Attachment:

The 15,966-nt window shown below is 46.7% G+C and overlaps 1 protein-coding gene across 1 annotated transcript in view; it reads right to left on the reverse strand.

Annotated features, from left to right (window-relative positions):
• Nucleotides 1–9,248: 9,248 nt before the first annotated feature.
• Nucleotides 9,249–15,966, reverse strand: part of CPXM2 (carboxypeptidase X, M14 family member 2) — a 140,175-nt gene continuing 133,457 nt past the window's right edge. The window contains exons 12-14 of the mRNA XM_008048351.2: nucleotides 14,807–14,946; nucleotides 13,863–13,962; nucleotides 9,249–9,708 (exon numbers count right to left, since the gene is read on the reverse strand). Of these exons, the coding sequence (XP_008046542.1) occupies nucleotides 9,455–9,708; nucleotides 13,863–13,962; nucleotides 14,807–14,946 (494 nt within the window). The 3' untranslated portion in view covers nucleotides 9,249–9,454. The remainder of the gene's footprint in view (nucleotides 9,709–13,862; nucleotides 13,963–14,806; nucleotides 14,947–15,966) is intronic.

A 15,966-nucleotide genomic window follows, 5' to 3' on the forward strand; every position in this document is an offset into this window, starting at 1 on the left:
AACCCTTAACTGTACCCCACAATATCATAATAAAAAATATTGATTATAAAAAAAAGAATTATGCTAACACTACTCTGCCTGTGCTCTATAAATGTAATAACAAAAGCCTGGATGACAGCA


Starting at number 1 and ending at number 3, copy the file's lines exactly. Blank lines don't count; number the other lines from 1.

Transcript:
The 15,966-nt window shown below is 46.7% G+C and overlaps 1 protein-coding gene across 1 annotated transcript in view; it reads right to left on the reverse strand.

Annotated features, from left to right (window-relative positions):
• Nucleotides 1–9,248: 9,248 nt before the first annotated feature.